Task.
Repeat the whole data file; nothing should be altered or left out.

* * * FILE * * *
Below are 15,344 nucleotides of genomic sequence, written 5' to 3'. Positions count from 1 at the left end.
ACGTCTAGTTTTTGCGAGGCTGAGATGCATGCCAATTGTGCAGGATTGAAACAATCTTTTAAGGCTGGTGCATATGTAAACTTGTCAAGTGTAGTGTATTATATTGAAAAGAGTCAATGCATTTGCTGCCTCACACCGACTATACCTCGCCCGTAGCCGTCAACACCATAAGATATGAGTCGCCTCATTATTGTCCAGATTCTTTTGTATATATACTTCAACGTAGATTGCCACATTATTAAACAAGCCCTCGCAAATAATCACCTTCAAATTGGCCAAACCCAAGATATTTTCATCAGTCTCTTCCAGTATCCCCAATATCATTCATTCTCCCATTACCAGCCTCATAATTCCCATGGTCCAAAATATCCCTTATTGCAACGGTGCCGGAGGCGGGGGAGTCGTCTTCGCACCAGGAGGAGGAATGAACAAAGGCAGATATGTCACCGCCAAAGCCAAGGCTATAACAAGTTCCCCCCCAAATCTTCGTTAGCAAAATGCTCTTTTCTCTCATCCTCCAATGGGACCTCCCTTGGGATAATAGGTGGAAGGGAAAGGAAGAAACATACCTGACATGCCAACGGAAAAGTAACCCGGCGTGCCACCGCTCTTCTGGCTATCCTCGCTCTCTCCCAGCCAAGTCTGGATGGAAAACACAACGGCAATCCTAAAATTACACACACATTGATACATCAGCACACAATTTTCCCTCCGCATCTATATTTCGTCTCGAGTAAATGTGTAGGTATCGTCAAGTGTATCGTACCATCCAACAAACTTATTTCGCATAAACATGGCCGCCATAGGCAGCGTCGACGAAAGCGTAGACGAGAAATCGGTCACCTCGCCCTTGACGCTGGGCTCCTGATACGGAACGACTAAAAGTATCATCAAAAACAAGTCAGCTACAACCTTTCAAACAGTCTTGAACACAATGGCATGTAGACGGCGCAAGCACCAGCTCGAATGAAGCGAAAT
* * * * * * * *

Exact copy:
Below are 15,344 nucleotides of genomic sequence, written 5' to 3'. Positions count from 1 at the left end.
ACGTCTAGTTTTTGCGAGGCTGAGATGCATGCCAATTGTGCAGGATTGAAACAATCTTTTAAGGCTGGTGCATATGTAAACTTGTCAAGTGTAGTGTATTATATTGAAAAGAGTCAATGCATTTGCTGCCTCACACCGACTATACCTCGCCCGTAGCCGTCAACACCATAAGATATGAGTCGCCTCATTATTGTCCAGATTCTTTTGTATATATACTTCAACGTAGATTGCCACATTATTAAACAAGCCCTCGCAAATAATCACCTTCAAATTGGCCAAACCCAAGATATTTTCATCAGTCTCTTCCAGTATCCCCAATATCATTCATTCTCCCATTACCAGCCTCATAATTCCCATGGTCCAAAATATCCCTTATTGCAACGGTGCCGGAGGCGGGGGAGTCGTCTTCGCACCAGGAGGAGGAATGAACAAAGGCAGATATGTCACCGCCAAAGCCAAGGCTATAACAAGTTCCCCCCCAAATCTTCGTTAGCAAAATGCTCTTTTCTCTCATCCTCCAATGGGACCTCCCTTGGGATAATAGGTGGAAGGGAAAGGAAGAAACATACCTGACATGCCAACGGAAAAGTAACCCGGCGTGCCACCGCTCTTCTGGCTATCCTCGCTCTCTCCCAGCCAAGTCTGGATGGAAAACACAACGGCAATCCTAAAATTACACACACATTGATACATCAGCACACAATTTTCCCTCCGCATCTATATTTCGTCTCGAGTAAATGTGTAGGTATCGTCAAGTGTATCGTACCATCCAACAAACTTATTTCGCATAAACATGGCCGCCATAGGCAGCGTCGACGAAAGCGTAGACGAGAAATCGGTCACCTCGCCCTTGACGCTGGGCTCCTGATACGGAACGACTAAAAGTATCATCAAAAACAAGTCAGCTACAACCTTTCAAACAGTCTTGAACACAATGGCATGTAGACGGCGCAAGCACCAGCTCGAATGAAGCGAAAT